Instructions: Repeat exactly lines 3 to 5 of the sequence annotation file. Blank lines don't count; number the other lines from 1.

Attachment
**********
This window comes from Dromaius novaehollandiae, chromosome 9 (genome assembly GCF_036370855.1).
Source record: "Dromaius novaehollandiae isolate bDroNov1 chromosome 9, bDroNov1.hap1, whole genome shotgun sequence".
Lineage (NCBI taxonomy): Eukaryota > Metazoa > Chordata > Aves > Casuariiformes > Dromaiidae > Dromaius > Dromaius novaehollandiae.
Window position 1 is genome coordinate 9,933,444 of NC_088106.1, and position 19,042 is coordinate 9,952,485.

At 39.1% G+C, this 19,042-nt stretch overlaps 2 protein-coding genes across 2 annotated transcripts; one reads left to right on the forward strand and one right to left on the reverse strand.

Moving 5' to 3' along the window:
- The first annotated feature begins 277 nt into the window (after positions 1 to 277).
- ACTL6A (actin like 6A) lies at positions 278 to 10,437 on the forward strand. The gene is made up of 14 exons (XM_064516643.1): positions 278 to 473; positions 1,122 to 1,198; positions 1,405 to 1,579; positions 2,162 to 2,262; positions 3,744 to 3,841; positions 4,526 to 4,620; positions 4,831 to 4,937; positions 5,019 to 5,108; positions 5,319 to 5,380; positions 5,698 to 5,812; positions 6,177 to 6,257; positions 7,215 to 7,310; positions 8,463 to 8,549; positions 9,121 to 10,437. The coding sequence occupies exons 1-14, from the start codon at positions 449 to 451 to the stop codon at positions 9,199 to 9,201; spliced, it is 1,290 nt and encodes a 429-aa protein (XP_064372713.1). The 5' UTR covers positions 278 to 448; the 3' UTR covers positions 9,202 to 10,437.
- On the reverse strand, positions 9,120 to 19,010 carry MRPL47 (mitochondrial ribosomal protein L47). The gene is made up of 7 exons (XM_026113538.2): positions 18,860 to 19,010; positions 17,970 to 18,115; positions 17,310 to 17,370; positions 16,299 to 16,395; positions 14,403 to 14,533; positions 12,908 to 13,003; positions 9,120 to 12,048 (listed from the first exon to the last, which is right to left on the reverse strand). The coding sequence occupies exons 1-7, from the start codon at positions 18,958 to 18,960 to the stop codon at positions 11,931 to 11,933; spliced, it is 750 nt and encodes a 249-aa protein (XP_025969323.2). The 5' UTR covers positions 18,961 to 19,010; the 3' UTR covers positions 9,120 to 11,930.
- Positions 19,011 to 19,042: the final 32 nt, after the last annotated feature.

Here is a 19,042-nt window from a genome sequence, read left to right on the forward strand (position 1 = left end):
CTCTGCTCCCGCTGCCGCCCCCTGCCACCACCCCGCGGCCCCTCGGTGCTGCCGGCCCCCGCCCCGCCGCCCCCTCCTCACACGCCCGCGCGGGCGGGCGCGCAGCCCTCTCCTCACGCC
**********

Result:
Lineage (NCBI taxonomy): Eukaryota > Metazoa > Chordata > Aves > Casuariiformes > Dromaiidae > Dromaius > Dromaius novaehollandiae.
Window position 1 is genome coordinate 9,933,444 of NC_088106.1, and position 19,042 is coordinate 9,952,485.

At 39.1% G+C, this 19,042-nt stretch overlaps 2 protein-coding genes across 2 annotated transcripts; one reads left to right on the forward strand and one right to left on the reverse strand.